Street Drama

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Street Drama dramatic performance outside the proscenium arch or, in other words, in streets, fields, or open spaces. It is performed with few and simple props. There are no seating arrangements, and the audience watch the performance sitting on the ground or standing.

Street dramas are shorter than stage dramas, and usually last about half an hour to one hour. The object of street drama is not to provide entertainment but to arouse social consciousness and protest against injustice. Enacting it without any elaborate stage effects highlights existing social problems. In some cases, solutions are also suggested.

Performing street drama

Street drama is popular in different countries, include China, Russia, France, and Vietnam. In these countries street dramas are performed for political purposes as well as to provide entertainment. In India during the Second World War and in the post-war period, street drama played a considerable role in arousing the masses against the famine, black-marketing, profiteering, and oppression and in strengthening the movement against the British regime. Afterwards, street drama was used as a strong and successful means to ensure the rights of the working class.

In Bangladesh, street drama has been mainly influenced by folk song, folk dance and jatras that were staged in open places to celebrate religious and other festivals. After the inception of group theatre, drama groups have come forward to practice street drama along with stage drama. New drama groups became interested as they could produce street drama with less cost, labour and time. Generally, the main objective of these plays has been to arouse the people against oppression and to make them conscious of religious superstition and fundamentalism.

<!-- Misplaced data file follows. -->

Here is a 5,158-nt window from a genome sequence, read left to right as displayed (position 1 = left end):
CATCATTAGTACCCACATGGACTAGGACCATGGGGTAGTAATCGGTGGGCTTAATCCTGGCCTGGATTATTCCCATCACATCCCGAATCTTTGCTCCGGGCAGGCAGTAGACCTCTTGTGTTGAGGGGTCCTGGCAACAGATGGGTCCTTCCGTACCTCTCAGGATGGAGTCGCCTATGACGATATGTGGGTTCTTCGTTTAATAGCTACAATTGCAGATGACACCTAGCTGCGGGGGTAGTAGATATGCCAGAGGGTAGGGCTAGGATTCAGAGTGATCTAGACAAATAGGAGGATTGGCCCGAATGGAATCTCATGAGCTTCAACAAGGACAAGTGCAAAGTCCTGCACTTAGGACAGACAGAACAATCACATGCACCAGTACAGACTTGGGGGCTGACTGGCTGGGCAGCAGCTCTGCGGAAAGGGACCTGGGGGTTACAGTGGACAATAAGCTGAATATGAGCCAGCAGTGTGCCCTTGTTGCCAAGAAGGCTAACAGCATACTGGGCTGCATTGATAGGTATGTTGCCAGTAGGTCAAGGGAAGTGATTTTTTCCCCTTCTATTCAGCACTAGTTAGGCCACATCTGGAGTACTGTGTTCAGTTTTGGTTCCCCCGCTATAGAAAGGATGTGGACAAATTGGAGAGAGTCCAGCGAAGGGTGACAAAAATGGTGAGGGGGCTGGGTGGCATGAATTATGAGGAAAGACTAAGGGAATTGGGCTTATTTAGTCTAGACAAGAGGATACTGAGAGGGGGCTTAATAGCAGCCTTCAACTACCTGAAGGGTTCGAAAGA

Selim Al Din's Char Kankdar Documentary was the first street drama to be performed in Dhaka in 1977. Subsequently, Padatik staged SM Solaiman's drama, Ksyapa Paglar Pyanchal, based on the war of liberation. The contribution of Charan Natya Gosthi to street drama is also significant.

In the eighties, the Bangladesh Group Theatre Federation took the initiative of celebrating a street drama festival. In 1987, Dhaka theatre groups such as Mahakal, Subachan, Ganachhaya, and Mahanagari '77 jointly staged street drama regularly. Twenty-five theatre groups took part in the week-long festival at the university of dhaka. Twenty-one theatre groups participated in another week-long street drama festival at Mohammadpur. In 1992, Mahakal, Dhaka Natyam, and Desh Natak started staging street drama jointly. On their initiative, street drama was performed every Friday evening at Suhrawardy Udyan. Subsequently, street drama was organised every winter. In 1993, the Pathanatak Association was founded at the Teacher-Student Centre of Dhaka University.

From 1-7 February 1966, the Bangladesh Group Theatre Federation and the Pathanatak Association jointly organised a week-long national street drama festival, celebrating 'Twenty-Five Years of the Freedom Struggle' at the shaheed minar. Similarly, in the first week of February 1999 a week-long national street drama festival was celebrated under the title 'We Want Our Rights on the Stage and in the Street' at the Shaheed Minar. Twenty-three theatre groups participated in this festival. The theme of the plays included the Liberation War and anti-communalism. From 25-27 February 2000, a street drama festival was arranged in the Suhrawardy Udyan through the initiative of the Pathanatak Association. Twenty-eight theatre groups participated in the festival.

Street dramas have also been performed to celebrate different national days. On May Day they are staged in the industrial areas of the country. [Zillur Rahman John]